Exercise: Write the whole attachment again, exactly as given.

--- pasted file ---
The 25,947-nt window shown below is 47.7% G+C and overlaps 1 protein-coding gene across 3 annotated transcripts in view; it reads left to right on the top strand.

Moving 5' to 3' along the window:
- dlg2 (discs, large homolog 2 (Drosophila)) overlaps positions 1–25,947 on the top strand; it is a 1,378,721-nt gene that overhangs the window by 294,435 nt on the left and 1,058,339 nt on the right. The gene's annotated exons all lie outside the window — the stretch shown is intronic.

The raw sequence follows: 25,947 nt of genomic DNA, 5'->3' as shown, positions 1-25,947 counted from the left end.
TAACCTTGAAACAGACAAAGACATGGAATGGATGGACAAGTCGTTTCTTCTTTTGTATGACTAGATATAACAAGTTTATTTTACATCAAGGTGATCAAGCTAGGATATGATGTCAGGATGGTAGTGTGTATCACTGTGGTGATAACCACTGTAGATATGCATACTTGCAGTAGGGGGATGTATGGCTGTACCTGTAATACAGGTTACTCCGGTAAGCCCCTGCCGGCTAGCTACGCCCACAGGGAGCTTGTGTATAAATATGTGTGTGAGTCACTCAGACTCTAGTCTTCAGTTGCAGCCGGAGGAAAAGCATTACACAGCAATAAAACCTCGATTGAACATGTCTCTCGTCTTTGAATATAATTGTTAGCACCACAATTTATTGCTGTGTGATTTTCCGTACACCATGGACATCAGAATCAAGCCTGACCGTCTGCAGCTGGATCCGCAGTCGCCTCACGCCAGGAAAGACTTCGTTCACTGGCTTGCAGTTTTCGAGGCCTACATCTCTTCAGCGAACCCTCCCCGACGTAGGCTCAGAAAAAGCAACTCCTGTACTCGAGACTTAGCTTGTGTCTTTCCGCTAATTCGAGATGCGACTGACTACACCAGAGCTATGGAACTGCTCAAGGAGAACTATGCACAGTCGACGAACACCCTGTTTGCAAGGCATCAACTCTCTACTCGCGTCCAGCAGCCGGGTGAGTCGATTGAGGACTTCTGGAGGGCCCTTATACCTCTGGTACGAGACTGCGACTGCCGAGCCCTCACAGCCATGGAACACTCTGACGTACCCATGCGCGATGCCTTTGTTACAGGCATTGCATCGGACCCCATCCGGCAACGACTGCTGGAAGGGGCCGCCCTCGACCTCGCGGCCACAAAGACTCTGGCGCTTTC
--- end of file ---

The 25,947-nt window shown below is 47.7% G+C and overlaps 1 protein-coding gene across 3 annotated transcripts in view; it reads left to right on the top strand.

Moving 5' to 3' along the window:
- dlg2 (discs, large homolog 2 (Drosophila)) overlaps positions 1–25,947 on the top strand; it is a 1,378,721-nt gene that overhangs the window by 294,435 nt on the left and 1,058,339 nt on the right. The gene's annotated exons all lie outside the window — the stretch shown is intronic.

The raw sequence follows: 25,947 nt of genomic DNA, 5'->3' as shown, positions 1-25,947 counted from the left end.
TAACCTTGAAACAGACAAAGACATGGAATGGATGGACAAGTCGTTTCTTCTTTTGTATGACTAGATATAACAAGTTTATTTTACATCAAGGTGATCAAGCTAGGATATGATGTCAGGATGGTAGTGTGTATCACTGTGGTGATAACCACTGTAGATATGCATACTTGCAGTAGGGGGATGTATGGCTGTACCTGTAATACAGGTTACTCCGGTAAGCCCCTGCCGGCTAGCTACGCCCACAGGGAGCTTGTGTATAAATATGTGTGTGAGTCACTCAGACTCTAGTCTTCAGTTGCAGCCGGAGGAAAAGCATTACACAGCAATAAAACCTCGATTGAACATGTCTCTCGTCTTTGAATATAATTGTTAGCACCACAATTTATTGCTGTGTGATTTTCCGTACACCATGGACATCAGAATCAAGCCTGACCGTCTGCAGCTGGATCCGCAGTCGCCTCACGCCAGGAAAGACTTCGTTCACTGGCTTGCAGTTTTCGAGGCCTACATCTCTTCAGCGAACCCTCCCCGACGTAGGCTCAGAAAAAGCAACTCCTGTACTCGAGACTTAGCTTGTGTCTTTCCGCTAATTCGAGATGCGACTGACTACACCAGAGCTATGGAACTGCTCAAGGAGAACTATGCACAGTCGACGAACACCCTGTTTGCAAGGCATCAACTCTCTACTCGCGTCCAGCAGCCGGGTGAGTCGATTGAGGACTTCTGGAGGGCCCTTATACCTCTGGTACGAGACTGCGACTGCCGAGCCCTCACAGCCATGGAACACTCTGACGTACCCATGCGCGATGCCTTTGTTACAGGCATTGCATCGGACCCCATCCGGCAACGACTGCTGGAAGGGGCCGCCCTCGACCTCGCGGCCACAAAGACTCTGGCGCTTTC